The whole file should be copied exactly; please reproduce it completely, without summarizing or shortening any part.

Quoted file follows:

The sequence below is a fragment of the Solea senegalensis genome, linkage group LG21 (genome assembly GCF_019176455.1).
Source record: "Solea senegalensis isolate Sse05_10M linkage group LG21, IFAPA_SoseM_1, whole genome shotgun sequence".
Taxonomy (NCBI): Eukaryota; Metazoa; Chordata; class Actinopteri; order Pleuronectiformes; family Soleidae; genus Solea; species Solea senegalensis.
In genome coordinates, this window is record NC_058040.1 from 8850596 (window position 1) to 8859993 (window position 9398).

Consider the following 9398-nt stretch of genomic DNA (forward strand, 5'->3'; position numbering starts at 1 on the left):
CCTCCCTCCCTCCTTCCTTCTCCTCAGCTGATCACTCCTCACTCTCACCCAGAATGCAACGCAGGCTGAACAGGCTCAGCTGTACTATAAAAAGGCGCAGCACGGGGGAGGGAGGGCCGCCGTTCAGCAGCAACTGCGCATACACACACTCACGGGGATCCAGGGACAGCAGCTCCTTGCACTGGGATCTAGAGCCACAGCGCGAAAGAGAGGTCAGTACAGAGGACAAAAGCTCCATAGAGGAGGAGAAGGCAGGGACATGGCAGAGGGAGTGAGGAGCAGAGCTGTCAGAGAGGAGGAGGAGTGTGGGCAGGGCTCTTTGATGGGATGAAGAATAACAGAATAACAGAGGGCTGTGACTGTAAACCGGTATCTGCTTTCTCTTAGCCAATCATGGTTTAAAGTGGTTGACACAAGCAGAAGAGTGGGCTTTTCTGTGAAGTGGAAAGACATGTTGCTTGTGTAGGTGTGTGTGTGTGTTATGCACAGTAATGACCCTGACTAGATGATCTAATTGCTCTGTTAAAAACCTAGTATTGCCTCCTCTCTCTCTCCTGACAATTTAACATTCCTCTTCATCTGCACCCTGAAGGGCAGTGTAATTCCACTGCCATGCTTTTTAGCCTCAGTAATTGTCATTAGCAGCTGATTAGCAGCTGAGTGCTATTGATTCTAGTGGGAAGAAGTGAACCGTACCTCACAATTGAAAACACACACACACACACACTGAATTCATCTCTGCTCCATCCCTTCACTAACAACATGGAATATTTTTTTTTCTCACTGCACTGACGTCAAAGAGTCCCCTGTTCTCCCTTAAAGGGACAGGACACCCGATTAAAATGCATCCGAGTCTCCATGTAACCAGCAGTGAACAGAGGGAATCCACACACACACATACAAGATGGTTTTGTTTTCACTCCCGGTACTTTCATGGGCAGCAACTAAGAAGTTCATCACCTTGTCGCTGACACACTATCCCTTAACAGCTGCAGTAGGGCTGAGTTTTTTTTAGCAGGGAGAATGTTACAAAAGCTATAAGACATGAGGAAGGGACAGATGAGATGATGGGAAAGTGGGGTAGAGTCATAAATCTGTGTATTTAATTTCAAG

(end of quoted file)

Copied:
The sequence below is a fragment of the Solea senegalensis genome, linkage group LG21 (genome assembly GCF_019176455.1).
Source record: "Solea senegalensis isolate Sse05_10M linkage group LG21, IFAPA_SoseM_1, whole genome shotgun sequence".
Taxonomy (NCBI): Eukaryota; Metazoa; Chordata; class Actinopteri; order Pleuronectiformes; family Soleidae; genus Solea; species Solea senegalensis.
In genome coordinates, this window is record NC_058040.1 from 8850596 (window position 1) to 8859993 (window position 9398).

Consider the following 9398-nt stretch of genomic DNA (forward strand, 5'->3'; position numbering starts at 1 on the left):
CCTCCCTCCCTCCTTCCTTCTCCTCAGCTGATCACTCCTCACTCTCACCCAGAATGCAACGCAGGCTGAACAGGCTCAGCTGTACTATAAAAAGGCGCAGCACGGGGGAGGGAGGGCCGCCGTTCAGCAGCAACTGCGCATACACACACTCACGGGGATCCAGGGACAGCAGCTCCTTGCACTGGGATCTAGAGCCACAGCGCGAAAGAGAGGTCAGTACAGAGGACAAAAGCTCCATAGAGGAGGAGAAGGCAGGGACATGGCAGAGGGAGTGAGGAGCAGAGCTGTCAGAGAGGAGGAGGAGTGTGGGCAGGGCTCTTTGATGGGATGAAGAATAACAGAATAACAGAGGGCTGTGACTGTAAACCGGTATCTGCTTTCTCTTAGCCAATCATGGTTTAAAGTGGTTGACACAAGCAGAAGAGTGGGCTTTTCTGTGAAGTGGAAAGACATGTTGCTTGTGTAGGTGTGTGTGTGTGTTATGCACAGTAATGACCCTGACTAGATGATCTAATTGCTCTGTTAAAAACCTAGTATTGCCTCCTCTCTCTCTCCTGACAATTTAACATTCCTCTTCATCTGCACCCTGAAGGGCAGTGTAATTCCACTGCCATGCTTTTTAGCCTCAGTAATTGTCATTAGCAGCTGATTAGCAGCTGAGTGCTATTGATTCTAGTGGGAAGAAGTGAACCGTACCTCACAATTGAAAACACACACACACACACACTGAATTCATCTCTGCTCCATCCCTTCACTAACAACATGGAATATTTTTTTTTCTCACTGCACTGACGTCAAAGAGTCCCCTGTTCTCCCTTAAAGGGACAGGACACCCGATTAAAATGCATCCGAGTCTCCATGTAACCAGCAGTGAACAGAGGGAATCCACACACACACATACAAGATGGTTTTGTTTTCACTCCCGGTACTTTCATGGGCAGCAACTAAGAAGTTCATCACCTTGTCGCTGACACACTATCCCTTAACAGCTGCAGTAGGGCTGAGTTTTTTTTAGCAGGGAGAATGTTACAAAAGCTATAAGACATGAGGAAGGGACAGATGAGATGATGGGAAAGTGGGGTAGAGTCATAAATCTGTGTATTTAATTTCAAG